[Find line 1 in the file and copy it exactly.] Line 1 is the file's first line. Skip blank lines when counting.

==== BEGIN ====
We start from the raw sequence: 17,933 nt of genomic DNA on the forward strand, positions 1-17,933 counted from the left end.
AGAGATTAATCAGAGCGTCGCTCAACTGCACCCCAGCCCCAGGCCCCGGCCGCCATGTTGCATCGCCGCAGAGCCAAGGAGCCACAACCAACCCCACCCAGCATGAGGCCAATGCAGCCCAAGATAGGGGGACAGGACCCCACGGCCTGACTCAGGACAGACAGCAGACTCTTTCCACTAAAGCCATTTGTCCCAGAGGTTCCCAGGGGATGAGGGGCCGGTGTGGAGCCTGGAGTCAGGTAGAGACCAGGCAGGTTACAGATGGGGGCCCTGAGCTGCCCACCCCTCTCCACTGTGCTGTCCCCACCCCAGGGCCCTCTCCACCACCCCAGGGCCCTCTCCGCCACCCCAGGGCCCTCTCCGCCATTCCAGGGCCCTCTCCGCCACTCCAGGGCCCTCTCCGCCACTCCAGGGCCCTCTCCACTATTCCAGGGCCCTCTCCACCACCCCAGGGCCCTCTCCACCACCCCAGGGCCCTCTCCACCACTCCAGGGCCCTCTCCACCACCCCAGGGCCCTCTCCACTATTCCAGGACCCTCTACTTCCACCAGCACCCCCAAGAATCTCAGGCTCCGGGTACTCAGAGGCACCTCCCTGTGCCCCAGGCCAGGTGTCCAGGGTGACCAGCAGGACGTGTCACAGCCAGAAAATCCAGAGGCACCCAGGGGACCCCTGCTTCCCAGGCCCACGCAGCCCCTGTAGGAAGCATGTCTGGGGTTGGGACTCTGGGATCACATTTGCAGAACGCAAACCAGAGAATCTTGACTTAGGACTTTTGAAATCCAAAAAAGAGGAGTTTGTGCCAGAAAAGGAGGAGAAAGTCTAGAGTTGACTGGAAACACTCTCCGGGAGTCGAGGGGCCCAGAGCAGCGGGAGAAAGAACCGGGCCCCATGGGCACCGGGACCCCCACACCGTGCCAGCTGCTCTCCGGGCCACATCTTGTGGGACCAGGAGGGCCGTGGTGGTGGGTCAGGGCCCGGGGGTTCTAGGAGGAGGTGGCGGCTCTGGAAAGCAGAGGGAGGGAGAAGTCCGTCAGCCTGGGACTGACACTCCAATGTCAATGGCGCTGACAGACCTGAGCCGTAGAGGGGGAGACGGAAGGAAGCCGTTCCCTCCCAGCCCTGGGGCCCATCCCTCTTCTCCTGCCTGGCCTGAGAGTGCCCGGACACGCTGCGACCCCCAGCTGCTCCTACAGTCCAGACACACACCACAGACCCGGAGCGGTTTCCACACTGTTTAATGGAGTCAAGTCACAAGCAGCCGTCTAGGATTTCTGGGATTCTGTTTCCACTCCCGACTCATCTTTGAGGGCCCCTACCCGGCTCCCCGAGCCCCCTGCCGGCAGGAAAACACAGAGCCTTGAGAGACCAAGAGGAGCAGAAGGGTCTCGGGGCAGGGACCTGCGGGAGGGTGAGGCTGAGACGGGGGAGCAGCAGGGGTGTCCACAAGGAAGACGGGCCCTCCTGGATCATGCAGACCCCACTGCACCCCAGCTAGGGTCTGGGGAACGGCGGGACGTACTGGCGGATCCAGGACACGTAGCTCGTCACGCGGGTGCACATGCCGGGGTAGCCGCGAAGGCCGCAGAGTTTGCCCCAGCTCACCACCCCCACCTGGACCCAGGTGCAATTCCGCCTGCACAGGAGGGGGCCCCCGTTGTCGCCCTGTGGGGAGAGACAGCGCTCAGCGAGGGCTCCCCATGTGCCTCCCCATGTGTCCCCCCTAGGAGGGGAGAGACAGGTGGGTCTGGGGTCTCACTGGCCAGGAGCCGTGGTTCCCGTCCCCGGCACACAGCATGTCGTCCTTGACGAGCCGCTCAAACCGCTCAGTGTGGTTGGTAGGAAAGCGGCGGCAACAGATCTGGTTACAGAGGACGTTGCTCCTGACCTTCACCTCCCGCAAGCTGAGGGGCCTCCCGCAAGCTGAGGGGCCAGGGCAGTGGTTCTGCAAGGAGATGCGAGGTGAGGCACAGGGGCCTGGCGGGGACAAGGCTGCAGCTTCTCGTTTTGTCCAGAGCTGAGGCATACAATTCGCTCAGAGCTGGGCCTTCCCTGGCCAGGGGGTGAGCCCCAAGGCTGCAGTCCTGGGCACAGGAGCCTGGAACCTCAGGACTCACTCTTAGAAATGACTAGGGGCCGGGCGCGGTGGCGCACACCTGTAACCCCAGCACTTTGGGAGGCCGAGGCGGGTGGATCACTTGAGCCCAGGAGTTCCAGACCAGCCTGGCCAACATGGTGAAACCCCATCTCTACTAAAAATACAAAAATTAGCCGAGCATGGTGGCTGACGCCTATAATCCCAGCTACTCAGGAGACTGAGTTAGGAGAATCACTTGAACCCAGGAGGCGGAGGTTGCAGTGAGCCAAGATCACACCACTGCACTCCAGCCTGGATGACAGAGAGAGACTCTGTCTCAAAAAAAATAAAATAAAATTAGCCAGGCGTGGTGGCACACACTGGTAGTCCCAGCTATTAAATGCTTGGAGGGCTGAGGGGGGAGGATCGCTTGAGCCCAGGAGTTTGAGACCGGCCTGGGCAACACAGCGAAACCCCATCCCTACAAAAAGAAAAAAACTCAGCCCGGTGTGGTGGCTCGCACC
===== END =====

We start from the raw sequence: 17,933 nt of genomic DNA on the forward strand, positions 1-17,933 counted from the left end.